Bibliography of Writings of Commodore Knox
Documents in the Navy Department Library
Dudley Wright Knox was born in Fort Walla Walla, Washington, on 21 Jun 1877, the son of Colonel Thomas Taylor Knox, USA, and Mrs. (Cornelia Manigault Grayson) Knox. After attending high school in Washington, DC, he entered the US Naval Academy on appointment from the Ninth District of Tennessee on 6 Sep 1892. He was graduated on 5 Jun 1896, and following the two years at sea then required before commissioning, he was commissioned Ensign on 6 May 1898. Subsequently, he attained the rank of Captain to date from 1 Feb 1918. He was transferred to the Retired List of the Navy in that rank on 24 Oct 1921, but continued on active duty until relieved on 26 Jun 1946. He was advanced to the rank of Commodore on the Retired List, to date from 2 Nov 1945.
Following graduation from the Naval Academy, he had duty as a Passed Midshipman on USS Massachusetts and upon outbreak of the Spanish-American War was commissioned as Ensign and transferred to USS Maple, serving in Cuban waters until the defeat of Spanish forces. He was then transferred to the receiving ship, Independence, at Mare Island, California, serving from 25 Aug to 1 Nov 1898, and then to USS Yorktown which proceeded to Manila and engaged in operations against the Philippine Insurrection. During this insurrection he later commanded USS Albay and USS Iris, which also participated in the Boxer Rebellion Campaign.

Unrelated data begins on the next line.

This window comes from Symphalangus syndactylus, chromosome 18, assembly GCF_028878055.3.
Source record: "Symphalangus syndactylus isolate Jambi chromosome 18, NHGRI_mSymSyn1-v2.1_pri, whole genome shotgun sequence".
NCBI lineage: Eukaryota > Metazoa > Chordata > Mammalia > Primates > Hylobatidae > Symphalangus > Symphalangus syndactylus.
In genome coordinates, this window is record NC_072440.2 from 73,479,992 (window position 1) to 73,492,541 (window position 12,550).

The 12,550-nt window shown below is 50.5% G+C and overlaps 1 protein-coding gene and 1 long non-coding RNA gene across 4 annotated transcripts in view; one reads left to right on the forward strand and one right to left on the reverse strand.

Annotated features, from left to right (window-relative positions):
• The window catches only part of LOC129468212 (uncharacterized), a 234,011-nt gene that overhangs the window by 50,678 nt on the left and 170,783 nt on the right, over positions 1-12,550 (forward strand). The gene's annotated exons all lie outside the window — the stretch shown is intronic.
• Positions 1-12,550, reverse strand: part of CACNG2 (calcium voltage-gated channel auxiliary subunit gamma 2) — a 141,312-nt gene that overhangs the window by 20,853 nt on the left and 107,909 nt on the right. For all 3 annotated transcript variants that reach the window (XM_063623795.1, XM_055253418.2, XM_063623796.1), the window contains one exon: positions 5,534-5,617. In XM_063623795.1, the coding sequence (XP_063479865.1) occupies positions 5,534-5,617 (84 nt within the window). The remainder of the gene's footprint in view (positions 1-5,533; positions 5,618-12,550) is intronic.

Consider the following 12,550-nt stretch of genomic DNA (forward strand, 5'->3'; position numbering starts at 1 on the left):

Relieved of command of Iris in June 1901, he reported for a tour of duty as an Inspector of Ordnance at Brooklyn, New York. Then followed four years in the First Torpedo Flotilla comprising the first destroyers of our Navy. In this he successively commanded Shubrick, Wilkes, Decatur and the Flotilla itself, which crossed the Atlantic and went to the Philippines and the coasts of China. Subsequently he was Ordnance Officer of USS Nebraska during the Atlantic Fleet’s cruise around the world, and then served as Aide to the Commandant of the Mare Island Navy Yard.
Thereafter he had duty as Fleet Ordnance Officer of the Atlantic, and later the Pacific Fleet; attended the Summer Conference of Officers and upon graduation remained for duty at the Naval War College in 1912-1913; and served as Aide on the staff of Commander, Atlantic Torpedo Flotilla, 1913-1914. On 25 Nov 1914 he reported for duty in the Office of Naval Intelligence, Navy Department, Washington, DC, where he served until 20 Apr 1916.